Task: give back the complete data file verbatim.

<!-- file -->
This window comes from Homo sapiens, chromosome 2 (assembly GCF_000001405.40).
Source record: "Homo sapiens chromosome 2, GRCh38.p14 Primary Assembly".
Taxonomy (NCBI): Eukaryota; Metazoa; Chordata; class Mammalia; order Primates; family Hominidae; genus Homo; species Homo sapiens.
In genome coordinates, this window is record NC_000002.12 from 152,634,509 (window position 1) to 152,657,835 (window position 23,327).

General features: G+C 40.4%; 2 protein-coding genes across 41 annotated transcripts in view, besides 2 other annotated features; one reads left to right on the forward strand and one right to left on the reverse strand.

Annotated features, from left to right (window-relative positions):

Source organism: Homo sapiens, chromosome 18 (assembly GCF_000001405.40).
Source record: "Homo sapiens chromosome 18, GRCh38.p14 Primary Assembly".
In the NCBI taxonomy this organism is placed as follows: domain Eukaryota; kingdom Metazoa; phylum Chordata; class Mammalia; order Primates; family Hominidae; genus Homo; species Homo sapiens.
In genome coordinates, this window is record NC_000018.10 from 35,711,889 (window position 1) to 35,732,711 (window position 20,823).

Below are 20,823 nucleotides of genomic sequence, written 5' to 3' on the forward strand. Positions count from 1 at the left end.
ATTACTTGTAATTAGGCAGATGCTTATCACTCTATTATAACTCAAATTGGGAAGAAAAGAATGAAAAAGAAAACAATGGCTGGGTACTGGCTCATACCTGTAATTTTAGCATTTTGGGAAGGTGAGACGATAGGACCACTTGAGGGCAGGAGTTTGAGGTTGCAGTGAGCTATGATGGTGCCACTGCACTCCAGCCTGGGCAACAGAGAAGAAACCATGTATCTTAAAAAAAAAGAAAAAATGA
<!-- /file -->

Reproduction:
This window comes from Homo sapiens, chromosome 2 (assembly GCF_000001405.40).
Source record: "Homo sapiens chromosome 2, GRCh38.p14 Primary Assembly".
Taxonomy (NCBI): Eukaryota; Metazoa; Chordata; class Mammalia; order Primates; family Hominidae; genus Homo; species Homo sapiens.
In genome coordinates, this window is record NC_000002.12 from 152,634,509 (window position 1) to 152,657,835 (window position 23,327).

General features: G+C 40.4%; 2 protein-coding genes across 41 annotated transcripts in view, besides 2 other annotated features; one reads left to right on the forward strand and one right to left on the reverse strand.

Annotated features, from left to right (window-relative positions):

Source organism: Homo sapiens, chromosome 18 (assembly GCF_000001405.40).
Source record: "Homo sapiens chromosome 18, GRCh38.p14 Primary Assembly".
In the NCBI taxonomy this organism is placed as follows: domain Eukaryota; kingdom Metazoa; phylum Chordata; class Mammalia; order Primates; family Hominidae; genus Homo; species Homo sapiens.
In genome coordinates, this window is record NC_000018.10 from 35,711,889 (window position 1) to 35,732,711 (window position 20,823).

Below are 20,823 nucleotides of genomic sequence, written 5' to 3' on the forward strand. Positions count from 1 at the left end.
ATTACTTGTAATTAGGCAGATGCTTATCACTCTATTATAACTCAAATTGGGAAGAAAAGAATGAAAAAGAAAACAATGGCTGGGTACTGGCTCATACCTGTAATTTTAGCATTTTGGGAAGGTGAGACGATAGGACCACTTGAGGGCAGGAGTTTGAGGTTGCAGTGAGCTATGATGGTGCCACTGCACTCCAGCCTGGGCAACAGAGAAGAAACCATGTATCTTAAAAAAAAAGAAAAAATGA